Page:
Forty-three people testified against HB 35, calling the measure an infringement of citizens’ Second Amendment rights and saying it would do nothing to prevent criminals from obtaining guns.
Delaware 9-12 Patriot Executive Director Theresa Garcia said the coalition’s statistics were flawed. She said the poll was based on a random selection of 600 Delaware residents – less than 1 percent of the population in the state.
Garcia said at a New Castle County Civic League debate March 19, about 200 people attended and nearly all opposed HB 35. “We feel that is a more accurate poll,” she said.
Laurel School District Human Resources Director Monet Smith said she was the victim of a home invasion in December, and it took Delaware State Police one hour to respond to her 911 call. She said HB 35 was designed to make the front page of a newspaper, not to solve the issue of gun violence.
Smith said she opposed the bill because it could restrict her from accepting a firearm from a person who has known her for her entire life. “This legislation will criminalize the innocent,” she said.
Dover resident Louanne Barrett said if someone in the Aurora, Colo. movie theater or Sandy Hook Elementary School had possessed a permit to carry a concealed weapon, they might have stopped the shooters.
“Newtown was in a gun-free zone,” she said. “All of these killings, these massacres, have been in gun-free zones.”
Some of those who opposed the bill said it was an underhanded way of establishing a gun-registration system in Delaware.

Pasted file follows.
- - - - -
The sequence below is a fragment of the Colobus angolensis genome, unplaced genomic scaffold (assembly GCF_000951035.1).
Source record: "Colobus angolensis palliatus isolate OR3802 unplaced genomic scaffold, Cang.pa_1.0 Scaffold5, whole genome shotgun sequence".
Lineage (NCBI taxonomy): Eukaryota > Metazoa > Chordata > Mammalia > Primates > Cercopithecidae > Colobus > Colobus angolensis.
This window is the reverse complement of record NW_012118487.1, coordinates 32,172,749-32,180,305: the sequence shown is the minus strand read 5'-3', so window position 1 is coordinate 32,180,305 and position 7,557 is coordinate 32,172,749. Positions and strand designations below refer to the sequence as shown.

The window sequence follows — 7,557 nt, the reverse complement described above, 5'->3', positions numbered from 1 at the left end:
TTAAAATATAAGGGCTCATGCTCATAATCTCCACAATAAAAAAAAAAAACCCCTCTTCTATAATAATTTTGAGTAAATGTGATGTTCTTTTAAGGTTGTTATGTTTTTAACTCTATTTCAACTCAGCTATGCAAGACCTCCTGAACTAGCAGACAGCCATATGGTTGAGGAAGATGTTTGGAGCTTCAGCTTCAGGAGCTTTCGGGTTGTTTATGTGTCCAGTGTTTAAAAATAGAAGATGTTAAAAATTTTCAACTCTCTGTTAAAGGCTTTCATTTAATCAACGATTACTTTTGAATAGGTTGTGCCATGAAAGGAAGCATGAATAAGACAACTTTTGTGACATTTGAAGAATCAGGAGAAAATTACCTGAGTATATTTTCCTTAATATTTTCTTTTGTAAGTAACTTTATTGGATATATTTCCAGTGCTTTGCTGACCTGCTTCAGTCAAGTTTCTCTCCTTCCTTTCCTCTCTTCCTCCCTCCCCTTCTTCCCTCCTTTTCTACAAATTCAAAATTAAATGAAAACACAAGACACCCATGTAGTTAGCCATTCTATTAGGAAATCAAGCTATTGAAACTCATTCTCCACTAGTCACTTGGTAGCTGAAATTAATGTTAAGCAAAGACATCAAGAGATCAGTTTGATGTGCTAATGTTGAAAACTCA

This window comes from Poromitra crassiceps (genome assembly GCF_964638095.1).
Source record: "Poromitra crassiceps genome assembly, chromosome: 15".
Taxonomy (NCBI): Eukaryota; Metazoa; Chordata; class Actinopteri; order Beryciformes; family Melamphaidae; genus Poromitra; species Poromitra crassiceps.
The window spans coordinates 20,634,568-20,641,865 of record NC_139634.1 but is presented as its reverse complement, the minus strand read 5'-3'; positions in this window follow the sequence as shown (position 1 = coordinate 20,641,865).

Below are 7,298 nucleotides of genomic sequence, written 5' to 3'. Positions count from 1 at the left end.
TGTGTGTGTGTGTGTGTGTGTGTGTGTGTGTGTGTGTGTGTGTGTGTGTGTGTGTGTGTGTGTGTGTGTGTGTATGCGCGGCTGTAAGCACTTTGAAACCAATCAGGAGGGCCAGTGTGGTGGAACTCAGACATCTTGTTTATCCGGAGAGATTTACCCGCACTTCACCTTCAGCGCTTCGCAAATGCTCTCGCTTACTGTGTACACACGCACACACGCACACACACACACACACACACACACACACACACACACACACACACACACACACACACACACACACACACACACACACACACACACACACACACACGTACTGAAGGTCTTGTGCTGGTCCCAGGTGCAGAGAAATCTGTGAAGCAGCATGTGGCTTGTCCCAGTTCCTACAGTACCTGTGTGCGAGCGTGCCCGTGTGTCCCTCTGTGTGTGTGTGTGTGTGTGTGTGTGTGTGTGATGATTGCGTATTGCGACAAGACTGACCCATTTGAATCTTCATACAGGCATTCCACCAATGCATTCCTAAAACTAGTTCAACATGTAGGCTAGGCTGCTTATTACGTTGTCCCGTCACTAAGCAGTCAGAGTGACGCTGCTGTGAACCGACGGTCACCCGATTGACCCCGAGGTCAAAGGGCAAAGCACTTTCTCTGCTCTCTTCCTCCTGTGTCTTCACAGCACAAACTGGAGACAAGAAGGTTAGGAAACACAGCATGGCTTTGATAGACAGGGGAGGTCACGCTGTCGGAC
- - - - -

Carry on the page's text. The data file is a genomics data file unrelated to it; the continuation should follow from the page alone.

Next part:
“We have a right to privacy in whether or not we choose to have a gun,” Barrett said.
A Newark resident said if the bill’s sponsors were serious about gun-control, they would not exclude law enforcement officers from background checks, or legislators would outlaw private guns sales altogether. He said the main objective of the bill is to implement a gun-registration system.
Beth Parsons, owner of Shooter’s Choice in Dover, said she opposes the bill, even though as a federally licensed firearms dealer she would benefit financially from the $50 background check fee. “I stand on my principles as a citizen first,” she said.
Parsons said the bill would punish law-abiding citizens and do nothing to stop criminals from obtaining guns. She also said the bill was a backdoor effort to establish a statewide gun-registration system.
Monte Whaley, owner of Branchy’s Gun Shop in Laurel, said requiring licensed dealers to perform background checks for private sales would require him to hire more staff, expose him to liability and create more delays for his customers. “Let the state police do it,” he said.
“This legislation is not even law yet, but you already have a room full of frustrated people,” said Delaware resident Mark Allen. “You’re not going to stop evil through legislation.”
Of the eight Democrats on the 11-member committee, seven voted to release the bill, including House Judiciary Chairwoman Rep. Rebecca Walker, D-Middletown, and Vice Chairwoman Rep. Melanie George Smith, D-Bear/Newark.
Sussex County Representatives Steve Smyk, R-Milton, and Dave Wilson, R-Bridgeville, were among the four committee members who voted against releasing the bill.
Committee members did not discuss the bill before the vote.
To read HB 35 and HB 58, go to delaware.gov.